25 Aug 2021 6:44 AM GMT
Since, the Central Government did not find it necessary to appoint a Commission of Inquiry in relation to the 'Pegasus' spyware scandal, the State of West Bengal has submitted before the Supreme Court that it acted well within its legal authority to appoint a commission since the subject matter of the inquiry fell within the bounds of List II and III of the Seventh Schedule of...
Since, the Central Government did not find it necessary to appoint a Commission of Inquiry in relation to the 'Pegasus' spyware scandal, the State of West Bengal has submitted before the Supreme Court that it acted well within its legal authority to appoint a commission since the subject matter of the inquiry fell within the bounds of List II and III of the Seventh Schedule of the Constitution.
The State of West Bengal had set up a two-member Commission of Inquiry, headed by retired judge Madan B Lokur, to probe into the alleged surveillance of Indian citizens using Israeli Pegasus spyware.
A petition was then filed by NGO Global Village Foundation Public Charitable Trust for disbanding the said commission.
The Counter Affidavit filed through Additional Chief Secretary BP Gopalika, clarifies that the intent behind the appointment of an inquiry commission was neither to have a parallel inquiry into the matter nor was it to overreach the proceedings pending before the Supreme Court.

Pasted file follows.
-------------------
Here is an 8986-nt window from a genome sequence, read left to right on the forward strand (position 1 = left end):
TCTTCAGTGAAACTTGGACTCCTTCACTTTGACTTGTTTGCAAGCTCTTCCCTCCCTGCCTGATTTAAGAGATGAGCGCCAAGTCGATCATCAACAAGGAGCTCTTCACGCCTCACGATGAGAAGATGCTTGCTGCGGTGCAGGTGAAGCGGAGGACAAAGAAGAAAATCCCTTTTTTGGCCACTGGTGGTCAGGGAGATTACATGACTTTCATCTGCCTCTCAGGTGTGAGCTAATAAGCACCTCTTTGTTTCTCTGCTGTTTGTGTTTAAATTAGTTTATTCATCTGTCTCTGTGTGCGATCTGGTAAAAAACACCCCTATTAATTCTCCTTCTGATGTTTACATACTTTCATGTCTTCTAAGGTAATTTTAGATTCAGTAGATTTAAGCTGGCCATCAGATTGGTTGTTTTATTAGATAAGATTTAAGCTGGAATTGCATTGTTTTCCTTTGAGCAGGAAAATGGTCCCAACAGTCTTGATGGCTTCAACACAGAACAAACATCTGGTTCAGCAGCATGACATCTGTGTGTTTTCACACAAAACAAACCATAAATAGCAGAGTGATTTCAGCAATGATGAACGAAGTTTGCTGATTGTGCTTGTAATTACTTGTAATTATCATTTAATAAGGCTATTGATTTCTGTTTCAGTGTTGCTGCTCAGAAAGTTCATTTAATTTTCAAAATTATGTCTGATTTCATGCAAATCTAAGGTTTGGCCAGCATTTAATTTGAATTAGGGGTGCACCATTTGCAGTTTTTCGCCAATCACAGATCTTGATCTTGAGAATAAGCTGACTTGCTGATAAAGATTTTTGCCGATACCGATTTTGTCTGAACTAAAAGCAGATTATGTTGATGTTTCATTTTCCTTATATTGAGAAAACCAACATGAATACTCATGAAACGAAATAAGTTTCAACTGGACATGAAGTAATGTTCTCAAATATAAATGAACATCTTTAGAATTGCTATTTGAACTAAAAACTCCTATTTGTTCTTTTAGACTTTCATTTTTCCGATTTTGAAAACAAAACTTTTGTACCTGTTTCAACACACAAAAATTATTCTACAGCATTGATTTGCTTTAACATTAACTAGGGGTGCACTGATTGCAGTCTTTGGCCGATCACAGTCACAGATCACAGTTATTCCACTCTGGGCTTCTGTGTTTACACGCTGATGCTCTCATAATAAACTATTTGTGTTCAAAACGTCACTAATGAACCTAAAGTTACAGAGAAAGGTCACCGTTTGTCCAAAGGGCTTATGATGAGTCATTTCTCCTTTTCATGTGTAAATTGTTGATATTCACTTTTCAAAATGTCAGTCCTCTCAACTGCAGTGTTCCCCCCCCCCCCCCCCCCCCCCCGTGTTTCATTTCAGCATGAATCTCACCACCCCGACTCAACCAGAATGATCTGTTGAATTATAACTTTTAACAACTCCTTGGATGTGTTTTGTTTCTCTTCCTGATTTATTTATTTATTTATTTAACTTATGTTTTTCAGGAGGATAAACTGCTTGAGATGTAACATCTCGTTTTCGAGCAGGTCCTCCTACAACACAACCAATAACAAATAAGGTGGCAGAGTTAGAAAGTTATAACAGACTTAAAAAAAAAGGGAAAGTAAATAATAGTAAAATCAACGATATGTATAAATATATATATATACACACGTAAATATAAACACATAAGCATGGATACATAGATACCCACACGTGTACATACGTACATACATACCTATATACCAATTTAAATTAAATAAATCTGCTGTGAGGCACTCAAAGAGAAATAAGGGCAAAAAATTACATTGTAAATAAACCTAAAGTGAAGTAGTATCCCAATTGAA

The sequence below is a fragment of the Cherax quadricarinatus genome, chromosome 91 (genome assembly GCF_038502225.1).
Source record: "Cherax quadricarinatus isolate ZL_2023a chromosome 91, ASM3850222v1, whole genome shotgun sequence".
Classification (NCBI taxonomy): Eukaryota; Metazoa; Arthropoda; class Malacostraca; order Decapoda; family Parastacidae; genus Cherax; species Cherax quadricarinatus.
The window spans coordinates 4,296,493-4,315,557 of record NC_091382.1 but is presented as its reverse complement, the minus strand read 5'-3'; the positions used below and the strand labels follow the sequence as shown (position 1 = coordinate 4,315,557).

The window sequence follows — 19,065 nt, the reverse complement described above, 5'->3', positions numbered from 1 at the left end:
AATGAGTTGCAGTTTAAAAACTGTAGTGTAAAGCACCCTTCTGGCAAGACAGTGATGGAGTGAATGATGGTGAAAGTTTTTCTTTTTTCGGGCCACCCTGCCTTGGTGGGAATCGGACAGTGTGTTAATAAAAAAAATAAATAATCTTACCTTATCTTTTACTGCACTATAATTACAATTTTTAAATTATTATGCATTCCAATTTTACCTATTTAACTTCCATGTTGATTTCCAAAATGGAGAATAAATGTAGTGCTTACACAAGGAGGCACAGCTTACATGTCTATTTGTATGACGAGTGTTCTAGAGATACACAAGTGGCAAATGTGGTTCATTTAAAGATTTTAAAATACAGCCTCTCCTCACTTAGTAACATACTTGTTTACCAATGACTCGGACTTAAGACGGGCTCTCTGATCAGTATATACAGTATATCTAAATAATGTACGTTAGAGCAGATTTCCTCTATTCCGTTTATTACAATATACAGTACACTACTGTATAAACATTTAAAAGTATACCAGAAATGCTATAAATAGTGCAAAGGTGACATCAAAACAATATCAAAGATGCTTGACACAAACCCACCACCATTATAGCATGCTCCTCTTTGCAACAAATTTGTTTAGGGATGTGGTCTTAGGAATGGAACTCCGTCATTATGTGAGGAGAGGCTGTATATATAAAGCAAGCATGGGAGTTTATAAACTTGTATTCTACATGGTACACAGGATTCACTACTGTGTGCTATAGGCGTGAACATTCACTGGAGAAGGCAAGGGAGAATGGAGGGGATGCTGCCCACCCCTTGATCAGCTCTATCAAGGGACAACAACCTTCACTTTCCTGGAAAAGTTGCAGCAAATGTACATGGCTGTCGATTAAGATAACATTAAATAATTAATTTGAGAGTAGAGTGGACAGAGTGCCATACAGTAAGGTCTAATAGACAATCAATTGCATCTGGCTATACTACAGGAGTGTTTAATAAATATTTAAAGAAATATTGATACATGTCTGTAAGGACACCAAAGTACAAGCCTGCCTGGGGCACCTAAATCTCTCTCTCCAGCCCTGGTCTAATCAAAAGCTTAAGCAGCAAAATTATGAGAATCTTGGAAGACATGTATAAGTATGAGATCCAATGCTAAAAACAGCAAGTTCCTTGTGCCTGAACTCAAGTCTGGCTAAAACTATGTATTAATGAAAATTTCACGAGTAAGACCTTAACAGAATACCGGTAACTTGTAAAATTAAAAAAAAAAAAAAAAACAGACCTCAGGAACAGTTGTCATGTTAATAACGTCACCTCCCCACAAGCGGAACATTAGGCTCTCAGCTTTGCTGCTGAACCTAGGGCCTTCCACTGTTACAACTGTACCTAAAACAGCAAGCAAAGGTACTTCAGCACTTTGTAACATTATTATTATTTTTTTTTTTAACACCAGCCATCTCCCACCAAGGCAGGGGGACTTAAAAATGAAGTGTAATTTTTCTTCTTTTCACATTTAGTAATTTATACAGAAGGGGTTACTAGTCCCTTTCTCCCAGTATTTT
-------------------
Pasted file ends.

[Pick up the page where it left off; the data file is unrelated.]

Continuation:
With a view to restore public confidence in the people of West Bengal given that the spyware controversy, if found true, has the potential to disrupt people's lives and impinge upon their fundamental rights, the state government made the said appointment.
"It is respectfully submitted that the inquiry being conducted by the Commission of Inquiry appointed by the State Government can co-exist with the proceedings pending before this Hon'ble Court. The commission being a fact finding body cannot overreach the Orders of this Hon'ble Court nor can it dilute them."
It is further averred that the State Government could not sit as a silent spectator particularly when the Union Government was not only non-committal and evasive on the subject but had also at the very threshold dismissed the allegations made in the Wire reports dated July 18, 2021 under the rubric of sensationalism.
The affidavit also questions the motive behind the plea, and claims that the trustee and chairman of the NGO had close links with the Rashtriya Swayamsevak Sangh (RSS) and its affiliate, Swadeshi Jagran Manch.
Furthermore, with regard to the petitioner's contention that the subject matter of inquiry entrusted to the said Commission is relatable to "national security" and 'communication' which are subjects relatable List I of the Seventh Schedule, the counter affidavit submits that the subject matter is wide enough to traverse all three lists and therefore the State Government is not denuded of its power under the entries of Lists II and III to appoint the said Commission of Inquiry especially when there is possibility that high functionaries and public institutions in the State may have been the target of the said spyware.